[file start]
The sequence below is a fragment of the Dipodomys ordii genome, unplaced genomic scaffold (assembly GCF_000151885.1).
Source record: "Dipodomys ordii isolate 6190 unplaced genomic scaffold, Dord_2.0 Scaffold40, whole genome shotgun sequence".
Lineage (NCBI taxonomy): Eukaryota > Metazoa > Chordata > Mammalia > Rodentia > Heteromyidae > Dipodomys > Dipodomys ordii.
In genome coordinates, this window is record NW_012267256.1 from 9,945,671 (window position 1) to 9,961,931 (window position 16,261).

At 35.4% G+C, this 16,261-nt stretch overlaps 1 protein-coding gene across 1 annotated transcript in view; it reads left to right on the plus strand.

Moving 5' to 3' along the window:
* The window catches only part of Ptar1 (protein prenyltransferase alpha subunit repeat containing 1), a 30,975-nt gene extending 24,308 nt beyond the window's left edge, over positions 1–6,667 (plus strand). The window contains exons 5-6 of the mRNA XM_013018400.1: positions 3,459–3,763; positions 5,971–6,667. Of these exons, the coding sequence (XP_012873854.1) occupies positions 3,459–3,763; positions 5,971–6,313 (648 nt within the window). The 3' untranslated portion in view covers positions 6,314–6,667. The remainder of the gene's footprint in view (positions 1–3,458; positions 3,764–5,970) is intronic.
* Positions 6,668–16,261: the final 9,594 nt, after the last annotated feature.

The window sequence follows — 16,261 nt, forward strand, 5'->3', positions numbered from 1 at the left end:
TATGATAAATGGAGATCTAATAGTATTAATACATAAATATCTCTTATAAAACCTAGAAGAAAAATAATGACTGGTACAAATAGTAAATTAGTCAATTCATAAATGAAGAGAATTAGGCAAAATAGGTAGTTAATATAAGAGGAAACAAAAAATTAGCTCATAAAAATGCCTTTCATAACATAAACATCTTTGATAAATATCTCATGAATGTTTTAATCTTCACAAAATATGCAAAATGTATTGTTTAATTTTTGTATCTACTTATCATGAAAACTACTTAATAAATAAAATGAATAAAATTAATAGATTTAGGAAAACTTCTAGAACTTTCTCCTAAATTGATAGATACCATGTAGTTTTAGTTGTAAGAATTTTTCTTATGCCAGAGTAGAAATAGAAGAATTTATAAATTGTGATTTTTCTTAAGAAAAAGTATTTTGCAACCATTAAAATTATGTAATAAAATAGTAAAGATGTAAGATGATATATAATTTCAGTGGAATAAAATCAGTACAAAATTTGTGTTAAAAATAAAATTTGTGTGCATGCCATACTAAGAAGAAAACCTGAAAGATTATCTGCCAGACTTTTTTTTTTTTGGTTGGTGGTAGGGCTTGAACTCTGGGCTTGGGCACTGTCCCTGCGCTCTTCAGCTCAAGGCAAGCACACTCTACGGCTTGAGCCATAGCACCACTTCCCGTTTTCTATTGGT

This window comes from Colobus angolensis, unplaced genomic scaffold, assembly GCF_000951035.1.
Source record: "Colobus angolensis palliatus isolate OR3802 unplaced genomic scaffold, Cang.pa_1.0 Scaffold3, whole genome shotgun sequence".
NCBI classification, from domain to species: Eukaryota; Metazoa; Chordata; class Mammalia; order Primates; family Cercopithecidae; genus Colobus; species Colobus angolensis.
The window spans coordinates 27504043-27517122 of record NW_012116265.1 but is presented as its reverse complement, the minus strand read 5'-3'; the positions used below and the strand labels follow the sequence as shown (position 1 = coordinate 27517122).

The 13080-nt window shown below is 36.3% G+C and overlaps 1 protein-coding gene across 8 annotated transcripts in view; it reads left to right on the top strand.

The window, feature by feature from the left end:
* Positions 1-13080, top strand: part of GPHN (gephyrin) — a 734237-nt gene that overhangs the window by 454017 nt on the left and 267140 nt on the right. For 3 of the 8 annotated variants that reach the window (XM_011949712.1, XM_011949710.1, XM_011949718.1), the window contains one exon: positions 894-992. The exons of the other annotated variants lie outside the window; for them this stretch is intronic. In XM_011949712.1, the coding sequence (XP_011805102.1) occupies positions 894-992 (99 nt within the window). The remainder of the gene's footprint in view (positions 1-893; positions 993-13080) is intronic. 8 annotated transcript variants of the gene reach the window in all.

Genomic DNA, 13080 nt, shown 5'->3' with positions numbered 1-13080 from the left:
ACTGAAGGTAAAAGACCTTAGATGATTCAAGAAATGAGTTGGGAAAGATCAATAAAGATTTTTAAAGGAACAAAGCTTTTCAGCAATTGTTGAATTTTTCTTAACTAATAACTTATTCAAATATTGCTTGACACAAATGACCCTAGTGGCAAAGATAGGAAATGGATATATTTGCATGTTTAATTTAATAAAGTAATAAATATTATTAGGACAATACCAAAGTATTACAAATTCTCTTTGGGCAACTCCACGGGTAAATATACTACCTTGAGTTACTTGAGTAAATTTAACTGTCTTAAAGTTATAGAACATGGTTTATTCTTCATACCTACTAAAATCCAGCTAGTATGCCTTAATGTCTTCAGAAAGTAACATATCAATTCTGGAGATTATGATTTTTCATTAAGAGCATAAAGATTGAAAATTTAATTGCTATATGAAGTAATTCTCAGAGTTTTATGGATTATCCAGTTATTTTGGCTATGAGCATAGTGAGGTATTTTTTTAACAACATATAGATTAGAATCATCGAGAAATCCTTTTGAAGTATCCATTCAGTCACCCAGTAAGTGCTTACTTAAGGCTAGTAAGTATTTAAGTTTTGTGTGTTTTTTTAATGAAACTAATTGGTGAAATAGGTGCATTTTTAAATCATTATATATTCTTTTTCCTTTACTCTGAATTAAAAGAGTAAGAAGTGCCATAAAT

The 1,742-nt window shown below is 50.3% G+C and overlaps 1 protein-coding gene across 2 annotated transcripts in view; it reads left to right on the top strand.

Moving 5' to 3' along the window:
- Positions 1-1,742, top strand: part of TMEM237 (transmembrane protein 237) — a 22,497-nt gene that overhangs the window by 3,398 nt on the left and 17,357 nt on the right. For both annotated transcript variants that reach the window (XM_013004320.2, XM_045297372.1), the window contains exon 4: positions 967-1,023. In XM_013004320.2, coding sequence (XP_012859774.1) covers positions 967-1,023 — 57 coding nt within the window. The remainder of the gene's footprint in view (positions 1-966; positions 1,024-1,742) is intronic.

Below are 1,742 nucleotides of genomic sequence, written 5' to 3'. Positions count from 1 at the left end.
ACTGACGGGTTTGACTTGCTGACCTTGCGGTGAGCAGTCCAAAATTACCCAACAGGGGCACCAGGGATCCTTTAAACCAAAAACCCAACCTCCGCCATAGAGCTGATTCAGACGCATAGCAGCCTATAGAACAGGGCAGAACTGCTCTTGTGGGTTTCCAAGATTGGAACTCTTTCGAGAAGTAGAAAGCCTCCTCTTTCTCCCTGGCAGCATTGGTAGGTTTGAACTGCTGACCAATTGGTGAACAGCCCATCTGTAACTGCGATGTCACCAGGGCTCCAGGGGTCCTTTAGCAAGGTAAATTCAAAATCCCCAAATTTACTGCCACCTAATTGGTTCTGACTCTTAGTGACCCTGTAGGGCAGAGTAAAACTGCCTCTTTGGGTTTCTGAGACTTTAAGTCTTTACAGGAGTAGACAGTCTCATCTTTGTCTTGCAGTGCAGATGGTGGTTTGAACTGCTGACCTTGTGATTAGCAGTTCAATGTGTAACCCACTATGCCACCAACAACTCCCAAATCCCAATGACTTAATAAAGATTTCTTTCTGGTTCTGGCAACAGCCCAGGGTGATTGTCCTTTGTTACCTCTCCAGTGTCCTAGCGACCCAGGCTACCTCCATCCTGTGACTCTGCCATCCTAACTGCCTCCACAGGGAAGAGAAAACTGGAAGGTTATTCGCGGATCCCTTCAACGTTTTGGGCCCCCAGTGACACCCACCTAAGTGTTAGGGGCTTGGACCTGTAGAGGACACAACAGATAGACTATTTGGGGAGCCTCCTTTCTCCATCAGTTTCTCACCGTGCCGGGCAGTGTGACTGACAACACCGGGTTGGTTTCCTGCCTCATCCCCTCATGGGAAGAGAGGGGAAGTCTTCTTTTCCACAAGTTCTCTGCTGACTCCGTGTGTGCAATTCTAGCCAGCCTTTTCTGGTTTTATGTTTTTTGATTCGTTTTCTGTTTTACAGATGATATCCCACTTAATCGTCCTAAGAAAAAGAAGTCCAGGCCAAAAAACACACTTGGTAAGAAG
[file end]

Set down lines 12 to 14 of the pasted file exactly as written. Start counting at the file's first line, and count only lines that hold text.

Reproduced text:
Source record: "Colobus angolensis palliatus isolate OR3802 unplaced genomic scaffold, Cang.pa_1.0 Scaffold3, whole genome shotgun sequence".
NCBI classification, from domain to species: Eukaryota; Metazoa; Chordata; class Mammalia; order Primates; family Cercopithecidae; genus Colobus; species Colobus angolensis.
The window spans coordinates 27504043-27517122 of record NW_012116265.1 but is presented as its reverse complement, the minus strand read 5'-3'; the positions used below and the strand labels follow the sequence as shown (position 1 = coordinate 27517122).